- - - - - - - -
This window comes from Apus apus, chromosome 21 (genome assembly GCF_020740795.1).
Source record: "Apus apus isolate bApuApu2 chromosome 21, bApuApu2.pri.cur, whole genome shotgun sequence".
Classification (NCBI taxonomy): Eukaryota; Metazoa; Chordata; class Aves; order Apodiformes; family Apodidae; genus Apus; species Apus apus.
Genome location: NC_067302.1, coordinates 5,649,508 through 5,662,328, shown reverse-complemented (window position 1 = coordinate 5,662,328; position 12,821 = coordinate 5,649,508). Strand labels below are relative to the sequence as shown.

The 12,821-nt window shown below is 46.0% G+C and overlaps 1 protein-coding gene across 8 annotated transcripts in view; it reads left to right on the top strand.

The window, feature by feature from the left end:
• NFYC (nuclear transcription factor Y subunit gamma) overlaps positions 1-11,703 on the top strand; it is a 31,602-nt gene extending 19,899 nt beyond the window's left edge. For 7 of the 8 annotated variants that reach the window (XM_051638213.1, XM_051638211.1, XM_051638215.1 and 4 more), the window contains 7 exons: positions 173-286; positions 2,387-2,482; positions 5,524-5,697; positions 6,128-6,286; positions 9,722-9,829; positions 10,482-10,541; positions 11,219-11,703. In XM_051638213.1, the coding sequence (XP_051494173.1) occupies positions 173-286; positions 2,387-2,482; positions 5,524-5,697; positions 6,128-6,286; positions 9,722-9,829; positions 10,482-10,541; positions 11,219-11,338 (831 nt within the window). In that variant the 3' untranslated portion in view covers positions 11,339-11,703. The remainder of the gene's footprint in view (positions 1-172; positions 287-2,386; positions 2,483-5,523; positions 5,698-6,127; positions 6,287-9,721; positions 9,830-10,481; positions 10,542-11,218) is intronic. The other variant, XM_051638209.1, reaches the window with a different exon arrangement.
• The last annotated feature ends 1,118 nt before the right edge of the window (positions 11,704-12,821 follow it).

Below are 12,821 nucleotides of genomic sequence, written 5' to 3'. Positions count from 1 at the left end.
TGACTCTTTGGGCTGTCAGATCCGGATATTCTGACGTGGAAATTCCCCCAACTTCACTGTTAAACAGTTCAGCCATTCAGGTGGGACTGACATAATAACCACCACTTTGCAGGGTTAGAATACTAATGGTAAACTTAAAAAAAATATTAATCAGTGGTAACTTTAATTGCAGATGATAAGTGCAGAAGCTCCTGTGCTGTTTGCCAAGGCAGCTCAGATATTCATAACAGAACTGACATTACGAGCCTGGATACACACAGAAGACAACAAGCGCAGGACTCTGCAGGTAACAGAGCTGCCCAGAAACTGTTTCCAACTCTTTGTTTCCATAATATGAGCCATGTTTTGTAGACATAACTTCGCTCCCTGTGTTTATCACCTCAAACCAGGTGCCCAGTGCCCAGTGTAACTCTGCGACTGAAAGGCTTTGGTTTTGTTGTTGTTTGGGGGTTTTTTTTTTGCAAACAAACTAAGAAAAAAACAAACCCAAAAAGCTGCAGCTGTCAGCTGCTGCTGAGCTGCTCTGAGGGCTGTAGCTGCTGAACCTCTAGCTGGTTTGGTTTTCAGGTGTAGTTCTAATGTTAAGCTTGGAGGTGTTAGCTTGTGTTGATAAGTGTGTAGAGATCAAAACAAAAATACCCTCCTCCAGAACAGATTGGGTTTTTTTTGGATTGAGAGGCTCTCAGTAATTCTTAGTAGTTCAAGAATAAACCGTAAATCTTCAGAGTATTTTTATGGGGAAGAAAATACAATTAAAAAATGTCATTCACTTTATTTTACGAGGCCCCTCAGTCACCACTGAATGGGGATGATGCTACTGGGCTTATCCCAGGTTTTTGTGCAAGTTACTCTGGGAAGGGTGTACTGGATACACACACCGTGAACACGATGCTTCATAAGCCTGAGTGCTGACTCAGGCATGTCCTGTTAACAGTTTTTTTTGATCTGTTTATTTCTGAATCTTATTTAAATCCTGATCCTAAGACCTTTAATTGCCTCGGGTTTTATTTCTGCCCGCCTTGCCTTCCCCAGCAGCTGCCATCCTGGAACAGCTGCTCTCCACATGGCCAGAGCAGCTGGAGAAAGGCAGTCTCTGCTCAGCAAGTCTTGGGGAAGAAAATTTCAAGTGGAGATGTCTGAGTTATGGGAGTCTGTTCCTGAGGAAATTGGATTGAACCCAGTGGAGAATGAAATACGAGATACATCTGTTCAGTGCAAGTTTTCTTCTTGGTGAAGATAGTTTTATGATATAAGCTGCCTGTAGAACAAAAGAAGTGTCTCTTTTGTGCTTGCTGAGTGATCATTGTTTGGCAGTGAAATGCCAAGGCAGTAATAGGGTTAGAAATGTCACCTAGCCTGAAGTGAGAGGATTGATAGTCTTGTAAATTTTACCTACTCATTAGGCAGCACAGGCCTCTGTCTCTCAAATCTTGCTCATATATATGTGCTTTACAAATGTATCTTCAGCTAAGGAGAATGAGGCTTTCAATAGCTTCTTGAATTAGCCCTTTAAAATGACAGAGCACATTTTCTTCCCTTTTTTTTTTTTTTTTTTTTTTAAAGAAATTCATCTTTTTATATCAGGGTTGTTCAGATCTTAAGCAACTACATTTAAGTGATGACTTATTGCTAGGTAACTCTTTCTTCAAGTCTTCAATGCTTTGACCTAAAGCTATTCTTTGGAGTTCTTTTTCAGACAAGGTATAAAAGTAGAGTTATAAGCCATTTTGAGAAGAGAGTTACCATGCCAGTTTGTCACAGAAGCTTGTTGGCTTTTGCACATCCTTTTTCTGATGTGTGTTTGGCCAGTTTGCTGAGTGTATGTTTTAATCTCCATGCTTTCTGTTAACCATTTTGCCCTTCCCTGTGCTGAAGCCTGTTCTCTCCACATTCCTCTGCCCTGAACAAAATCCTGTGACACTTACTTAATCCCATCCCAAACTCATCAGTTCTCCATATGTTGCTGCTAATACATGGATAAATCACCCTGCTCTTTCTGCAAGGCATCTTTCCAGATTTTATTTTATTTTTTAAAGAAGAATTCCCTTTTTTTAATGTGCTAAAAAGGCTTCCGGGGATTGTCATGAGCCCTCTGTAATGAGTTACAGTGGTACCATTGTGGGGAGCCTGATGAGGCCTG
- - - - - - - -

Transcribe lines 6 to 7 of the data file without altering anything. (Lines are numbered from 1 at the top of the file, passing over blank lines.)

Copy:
The window, feature by feature from the left end:
• NFYC (nuclear transcription factor Y subunit gamma) overlaps positions 1-11,703 on the top strand; it is a 31,602-nt gene extending 19,899 nt beyond the window's left edge. For 7 of the 8 annotated variants that reach the window (XM_051638213.1, XM_051638211.1, XM_051638215.1 and 4 more), the window contains 7 exons: positions 173-286; positions 2,387-2,482; positions 5,524-5,697; positions 6,128-6,286; positions 9,722-9,829; positions 10,482-10,541; positions 11,219-11,703. In XM_051638213.1, the coding sequence (XP_051494173.1) occupies positions 173-286; positions 2,387-2,482; positions 5,524-5,697; positions 6,128-6,286; positions 9,722-9,829; positions 10,482-10,541; positions 11,219-11,338 (831 nt within the window). In that variant the 3' untranslated portion in view covers positions 11,339-11,703. The remainder of the gene's footprint in view (positions 1-172; positions 287-2,386; positions 2,483-5,523; positions 5,698-6,127; positions 6,287-9,721; positions 9,830-10,481; positions 10,542-11,218) is intronic. The other variant, XM_051638209.1, reaches the window with a different exon arrangement.